So your spouse had an affair…
What are you supposed to do now? How are you supposed to feel? Is it OK to feel angry, sad, confused, guilty, and numb all at the same time? What’s the next step?
Now that the ugly truth is out in the open, you find yourself forced to deal with a very harsh reality; your spouse was unfaithful. Maybe he or she was just looking to have an affair and never actually went through with it. Maybe it’s been going on for years. Maybe it was a one time thing. Maybe they were chatting online. Maybe it happened years ago and you are just now finding out about it. The scenarios are endless, but the reality reminds the same — Your spouse was unfaithful, and you have lost trust. Now you are wondering if you will ever trust him or her again.
Just like losing a loved one, the loss of trust must be grieved. Let’s review the five stages.
- Denial/Shock– “This isn’t real. This isn’t my really my life. I will wake up soon and this will all be a dream. He/she couldn’t possibly have done this to me.”
- Bargaining– “If I had been different, he/she wouldn’t have cheated. If only I could go back in time and give him/her more love, time, money, sex, etc., he/she wouldn’t have cheated. I just wasn’t enough.”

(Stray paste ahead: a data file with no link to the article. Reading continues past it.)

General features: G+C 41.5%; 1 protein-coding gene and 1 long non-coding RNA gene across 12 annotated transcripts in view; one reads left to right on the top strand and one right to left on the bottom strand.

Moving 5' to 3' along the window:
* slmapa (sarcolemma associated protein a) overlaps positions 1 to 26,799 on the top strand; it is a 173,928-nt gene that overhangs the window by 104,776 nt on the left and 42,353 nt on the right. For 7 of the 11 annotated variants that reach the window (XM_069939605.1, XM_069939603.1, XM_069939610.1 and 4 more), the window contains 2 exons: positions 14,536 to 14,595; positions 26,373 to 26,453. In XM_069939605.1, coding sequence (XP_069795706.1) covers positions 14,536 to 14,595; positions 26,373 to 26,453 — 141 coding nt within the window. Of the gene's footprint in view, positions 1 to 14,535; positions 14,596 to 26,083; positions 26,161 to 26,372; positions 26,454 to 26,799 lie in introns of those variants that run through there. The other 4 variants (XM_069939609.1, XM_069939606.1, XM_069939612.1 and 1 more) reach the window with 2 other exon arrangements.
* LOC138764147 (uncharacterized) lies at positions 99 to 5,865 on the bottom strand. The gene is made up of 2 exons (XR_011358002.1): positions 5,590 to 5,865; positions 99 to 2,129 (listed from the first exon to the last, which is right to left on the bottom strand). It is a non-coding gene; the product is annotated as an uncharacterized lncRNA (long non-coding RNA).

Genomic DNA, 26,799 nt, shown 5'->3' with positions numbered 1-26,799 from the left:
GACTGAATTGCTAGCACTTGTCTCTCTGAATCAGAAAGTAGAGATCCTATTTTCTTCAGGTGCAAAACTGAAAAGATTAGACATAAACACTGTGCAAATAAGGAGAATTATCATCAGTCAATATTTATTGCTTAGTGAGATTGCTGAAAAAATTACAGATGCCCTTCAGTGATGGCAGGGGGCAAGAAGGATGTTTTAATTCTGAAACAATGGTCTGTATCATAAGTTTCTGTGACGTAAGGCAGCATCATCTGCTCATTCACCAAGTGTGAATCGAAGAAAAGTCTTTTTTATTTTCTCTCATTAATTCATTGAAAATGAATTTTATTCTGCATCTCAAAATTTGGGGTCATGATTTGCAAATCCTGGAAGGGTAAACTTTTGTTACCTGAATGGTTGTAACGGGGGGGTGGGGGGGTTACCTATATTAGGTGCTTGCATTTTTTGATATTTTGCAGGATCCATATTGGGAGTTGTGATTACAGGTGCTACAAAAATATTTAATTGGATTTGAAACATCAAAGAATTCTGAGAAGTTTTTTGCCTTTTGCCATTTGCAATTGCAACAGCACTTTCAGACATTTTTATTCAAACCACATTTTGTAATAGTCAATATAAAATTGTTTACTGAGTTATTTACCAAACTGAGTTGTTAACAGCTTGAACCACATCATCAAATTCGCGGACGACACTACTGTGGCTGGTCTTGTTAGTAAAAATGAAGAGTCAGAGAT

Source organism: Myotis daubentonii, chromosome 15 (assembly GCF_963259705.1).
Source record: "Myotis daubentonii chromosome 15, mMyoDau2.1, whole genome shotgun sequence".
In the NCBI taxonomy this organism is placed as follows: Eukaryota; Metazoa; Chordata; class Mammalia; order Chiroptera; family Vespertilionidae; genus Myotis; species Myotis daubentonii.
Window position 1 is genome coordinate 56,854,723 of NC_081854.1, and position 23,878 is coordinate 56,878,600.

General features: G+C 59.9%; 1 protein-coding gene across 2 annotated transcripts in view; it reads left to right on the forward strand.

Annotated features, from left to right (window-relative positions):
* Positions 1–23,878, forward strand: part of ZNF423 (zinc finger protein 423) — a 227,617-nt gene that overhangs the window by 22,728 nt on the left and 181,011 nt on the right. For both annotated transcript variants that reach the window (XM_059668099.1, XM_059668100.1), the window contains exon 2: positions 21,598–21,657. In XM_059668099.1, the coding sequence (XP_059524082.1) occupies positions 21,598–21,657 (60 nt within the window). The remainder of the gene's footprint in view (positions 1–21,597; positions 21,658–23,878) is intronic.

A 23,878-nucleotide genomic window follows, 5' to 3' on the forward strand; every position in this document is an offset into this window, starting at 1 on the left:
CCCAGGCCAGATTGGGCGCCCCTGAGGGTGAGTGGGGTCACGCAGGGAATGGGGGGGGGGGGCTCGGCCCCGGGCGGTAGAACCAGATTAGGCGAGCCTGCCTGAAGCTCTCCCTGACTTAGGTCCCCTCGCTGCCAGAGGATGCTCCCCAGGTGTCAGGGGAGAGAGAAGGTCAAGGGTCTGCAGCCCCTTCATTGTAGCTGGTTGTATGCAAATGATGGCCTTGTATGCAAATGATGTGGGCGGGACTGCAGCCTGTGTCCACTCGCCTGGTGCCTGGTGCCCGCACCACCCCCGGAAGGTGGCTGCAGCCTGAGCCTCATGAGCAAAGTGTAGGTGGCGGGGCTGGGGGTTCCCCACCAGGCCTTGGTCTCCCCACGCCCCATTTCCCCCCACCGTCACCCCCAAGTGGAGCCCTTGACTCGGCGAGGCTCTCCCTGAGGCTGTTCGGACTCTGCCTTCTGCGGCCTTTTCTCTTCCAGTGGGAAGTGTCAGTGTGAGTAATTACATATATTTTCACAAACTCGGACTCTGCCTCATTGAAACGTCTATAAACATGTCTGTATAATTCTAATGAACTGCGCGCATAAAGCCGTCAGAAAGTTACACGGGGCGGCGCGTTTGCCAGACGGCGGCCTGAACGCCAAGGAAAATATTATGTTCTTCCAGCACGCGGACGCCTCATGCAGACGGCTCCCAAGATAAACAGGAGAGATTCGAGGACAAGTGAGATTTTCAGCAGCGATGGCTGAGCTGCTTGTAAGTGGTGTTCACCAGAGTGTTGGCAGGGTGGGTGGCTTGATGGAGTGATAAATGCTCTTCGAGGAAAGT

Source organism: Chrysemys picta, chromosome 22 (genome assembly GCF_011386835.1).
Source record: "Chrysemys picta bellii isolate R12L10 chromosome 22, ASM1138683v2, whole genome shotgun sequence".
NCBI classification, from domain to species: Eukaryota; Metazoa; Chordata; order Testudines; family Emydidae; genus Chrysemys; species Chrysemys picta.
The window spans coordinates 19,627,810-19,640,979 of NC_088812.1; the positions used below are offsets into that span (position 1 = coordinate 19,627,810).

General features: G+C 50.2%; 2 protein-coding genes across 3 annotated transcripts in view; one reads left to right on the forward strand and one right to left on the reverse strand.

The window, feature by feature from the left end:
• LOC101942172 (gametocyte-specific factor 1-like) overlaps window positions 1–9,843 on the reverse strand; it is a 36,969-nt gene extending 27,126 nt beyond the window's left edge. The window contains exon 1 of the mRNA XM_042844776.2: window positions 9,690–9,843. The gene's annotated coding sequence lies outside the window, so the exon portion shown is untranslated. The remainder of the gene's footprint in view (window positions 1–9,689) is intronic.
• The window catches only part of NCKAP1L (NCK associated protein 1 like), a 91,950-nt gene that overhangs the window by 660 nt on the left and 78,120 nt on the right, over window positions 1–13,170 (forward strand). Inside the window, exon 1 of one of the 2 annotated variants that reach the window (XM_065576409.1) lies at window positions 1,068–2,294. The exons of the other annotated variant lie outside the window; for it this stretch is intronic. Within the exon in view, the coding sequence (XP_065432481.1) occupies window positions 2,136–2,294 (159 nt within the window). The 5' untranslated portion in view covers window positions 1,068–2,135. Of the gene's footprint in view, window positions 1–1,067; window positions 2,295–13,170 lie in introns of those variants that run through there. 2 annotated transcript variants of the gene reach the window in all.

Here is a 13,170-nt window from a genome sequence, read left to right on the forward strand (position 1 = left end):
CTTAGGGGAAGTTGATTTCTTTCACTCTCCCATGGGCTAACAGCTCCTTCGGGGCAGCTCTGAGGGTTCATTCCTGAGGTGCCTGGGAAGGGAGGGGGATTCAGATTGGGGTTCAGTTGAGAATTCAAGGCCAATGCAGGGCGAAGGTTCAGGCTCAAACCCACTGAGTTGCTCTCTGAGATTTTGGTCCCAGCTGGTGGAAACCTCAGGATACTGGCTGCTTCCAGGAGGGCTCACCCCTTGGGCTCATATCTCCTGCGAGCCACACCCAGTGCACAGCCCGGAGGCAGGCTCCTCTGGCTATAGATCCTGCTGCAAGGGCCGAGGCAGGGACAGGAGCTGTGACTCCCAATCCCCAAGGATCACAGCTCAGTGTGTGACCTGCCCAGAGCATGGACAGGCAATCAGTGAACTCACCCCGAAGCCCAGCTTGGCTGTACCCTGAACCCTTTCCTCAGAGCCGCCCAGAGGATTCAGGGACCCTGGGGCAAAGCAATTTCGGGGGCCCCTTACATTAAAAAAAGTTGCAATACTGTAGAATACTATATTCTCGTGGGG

- Anger– “How dare he/she do this to me! This is outrageous! I can’t believe I’ve been so disrespected, and my family has been ruined!”
- Sadness- “I’m so hurt and heartbroken. I just want to sleep and cry. I have no appetite. I feel so depressed.”
- Acceptance– “This is my reality: my spouse was unfaithful to me, and I have been severely wounded by this breech of trust. I have grieved my pain, and although I will carry a scar from this betrayal, I am able to move on with life.”
Grieving and surviving must come first when trust has been broken. Breathe in and out each day; sleep, get support, journal, talk, eat, and don’t try to make any big decisions right away. You have experienced a tremendous loss which needs to be processed and grieved. There is no quick fix for loss, but here are some ways to help take care of yourself:
- Talk to a Counselor – These people are trained to listen and help you grieve. They will keep your sessions confidential and never shame or judge you.
- Journal – Even if you are not a writer, journaling slows down your brain and makes you aware of your emotions. Try completing this sentence once a day: “I feel….. today because…. ”
- Be Healthy – Sleep, eat, breathe; take care of your body so you can take care of your soul.
- Don’t Isolate – Get support from safe people around you.; don’t try to do this on your own.
- Pray – Even if it feels like God is not listening, He is. Pray your anger. Pray your tears. Don’t try to be eloquent, just pray your heart.
Big decisions lie ahead — Should your spouse seek counseling? Do you both need to go to marriage counseling? Do you need be remain married? What do you tell the kids, and what does your life looks like now? I would encourage you to get support and accept all the love you can hold. You are not alone and do not have face this heartbreak alone.
By Michelle Hitchcock